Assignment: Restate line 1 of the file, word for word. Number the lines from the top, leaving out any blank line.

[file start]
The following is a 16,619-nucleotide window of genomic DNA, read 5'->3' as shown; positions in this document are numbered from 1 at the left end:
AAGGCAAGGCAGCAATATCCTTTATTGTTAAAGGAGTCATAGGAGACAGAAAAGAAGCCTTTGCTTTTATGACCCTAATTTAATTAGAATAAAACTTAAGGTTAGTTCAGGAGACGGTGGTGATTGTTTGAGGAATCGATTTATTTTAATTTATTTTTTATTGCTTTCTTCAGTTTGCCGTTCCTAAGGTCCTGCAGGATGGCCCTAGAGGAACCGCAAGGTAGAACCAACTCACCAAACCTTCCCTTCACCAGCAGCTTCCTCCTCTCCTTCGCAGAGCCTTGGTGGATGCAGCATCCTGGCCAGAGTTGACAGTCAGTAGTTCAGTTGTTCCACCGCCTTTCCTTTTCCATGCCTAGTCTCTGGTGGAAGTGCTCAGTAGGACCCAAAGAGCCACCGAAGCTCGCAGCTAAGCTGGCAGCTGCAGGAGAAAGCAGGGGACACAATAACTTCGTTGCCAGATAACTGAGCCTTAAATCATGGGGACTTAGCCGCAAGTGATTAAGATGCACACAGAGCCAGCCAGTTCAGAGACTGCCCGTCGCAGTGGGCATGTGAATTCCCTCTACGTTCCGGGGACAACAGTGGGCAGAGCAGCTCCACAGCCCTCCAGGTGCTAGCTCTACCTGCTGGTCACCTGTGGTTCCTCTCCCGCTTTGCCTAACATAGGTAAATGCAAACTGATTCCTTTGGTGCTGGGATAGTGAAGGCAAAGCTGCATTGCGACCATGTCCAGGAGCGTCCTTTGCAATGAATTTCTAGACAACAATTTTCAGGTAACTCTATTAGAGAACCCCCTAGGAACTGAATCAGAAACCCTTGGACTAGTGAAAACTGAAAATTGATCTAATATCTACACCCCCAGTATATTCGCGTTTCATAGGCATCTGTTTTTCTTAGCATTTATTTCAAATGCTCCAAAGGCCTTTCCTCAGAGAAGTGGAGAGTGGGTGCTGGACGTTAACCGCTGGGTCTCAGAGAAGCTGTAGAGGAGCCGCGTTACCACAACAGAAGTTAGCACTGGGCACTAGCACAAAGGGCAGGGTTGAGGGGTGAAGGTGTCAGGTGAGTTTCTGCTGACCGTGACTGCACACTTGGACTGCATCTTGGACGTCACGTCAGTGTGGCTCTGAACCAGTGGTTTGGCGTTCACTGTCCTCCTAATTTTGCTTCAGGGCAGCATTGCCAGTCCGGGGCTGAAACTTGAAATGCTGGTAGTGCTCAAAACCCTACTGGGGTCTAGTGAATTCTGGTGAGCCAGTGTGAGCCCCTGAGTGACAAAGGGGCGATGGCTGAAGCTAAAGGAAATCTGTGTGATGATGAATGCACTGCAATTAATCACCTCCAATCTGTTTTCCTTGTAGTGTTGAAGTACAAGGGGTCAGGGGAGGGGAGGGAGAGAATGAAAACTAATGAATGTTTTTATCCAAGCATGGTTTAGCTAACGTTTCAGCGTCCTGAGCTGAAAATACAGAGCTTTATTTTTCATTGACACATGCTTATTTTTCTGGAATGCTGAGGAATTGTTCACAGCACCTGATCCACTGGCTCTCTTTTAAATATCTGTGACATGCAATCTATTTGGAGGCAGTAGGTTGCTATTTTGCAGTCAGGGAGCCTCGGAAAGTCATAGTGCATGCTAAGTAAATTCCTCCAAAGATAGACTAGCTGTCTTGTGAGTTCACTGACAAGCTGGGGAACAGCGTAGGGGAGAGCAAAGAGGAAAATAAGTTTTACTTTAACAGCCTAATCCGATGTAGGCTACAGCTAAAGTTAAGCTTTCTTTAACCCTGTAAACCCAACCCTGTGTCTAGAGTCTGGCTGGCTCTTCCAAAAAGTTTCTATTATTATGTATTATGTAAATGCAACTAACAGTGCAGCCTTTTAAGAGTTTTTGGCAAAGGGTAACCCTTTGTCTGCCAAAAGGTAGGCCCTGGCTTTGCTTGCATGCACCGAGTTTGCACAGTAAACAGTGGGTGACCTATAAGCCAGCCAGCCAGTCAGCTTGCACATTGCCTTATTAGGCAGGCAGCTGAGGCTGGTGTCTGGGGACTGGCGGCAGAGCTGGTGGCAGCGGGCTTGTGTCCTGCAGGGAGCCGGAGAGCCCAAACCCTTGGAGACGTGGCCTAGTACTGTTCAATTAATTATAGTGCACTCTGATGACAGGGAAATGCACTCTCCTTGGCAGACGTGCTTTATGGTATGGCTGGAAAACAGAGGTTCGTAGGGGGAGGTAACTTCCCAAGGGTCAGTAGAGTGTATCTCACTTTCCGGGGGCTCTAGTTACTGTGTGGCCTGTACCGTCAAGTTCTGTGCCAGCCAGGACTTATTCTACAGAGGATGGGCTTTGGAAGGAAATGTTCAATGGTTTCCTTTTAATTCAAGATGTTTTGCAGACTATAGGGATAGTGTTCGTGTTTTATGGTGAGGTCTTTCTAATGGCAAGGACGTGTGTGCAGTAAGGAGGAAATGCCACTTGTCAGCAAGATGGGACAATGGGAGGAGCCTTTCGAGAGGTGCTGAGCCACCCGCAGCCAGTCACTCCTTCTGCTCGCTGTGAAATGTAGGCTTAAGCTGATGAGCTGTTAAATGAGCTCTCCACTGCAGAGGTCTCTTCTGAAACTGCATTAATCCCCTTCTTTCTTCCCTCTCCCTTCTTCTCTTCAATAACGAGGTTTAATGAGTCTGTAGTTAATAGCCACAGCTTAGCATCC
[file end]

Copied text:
The following is a 16,619-nucleotide window of genomic DNA, read 5'->3' as shown; positions in this document are numbered from 1 at the left end: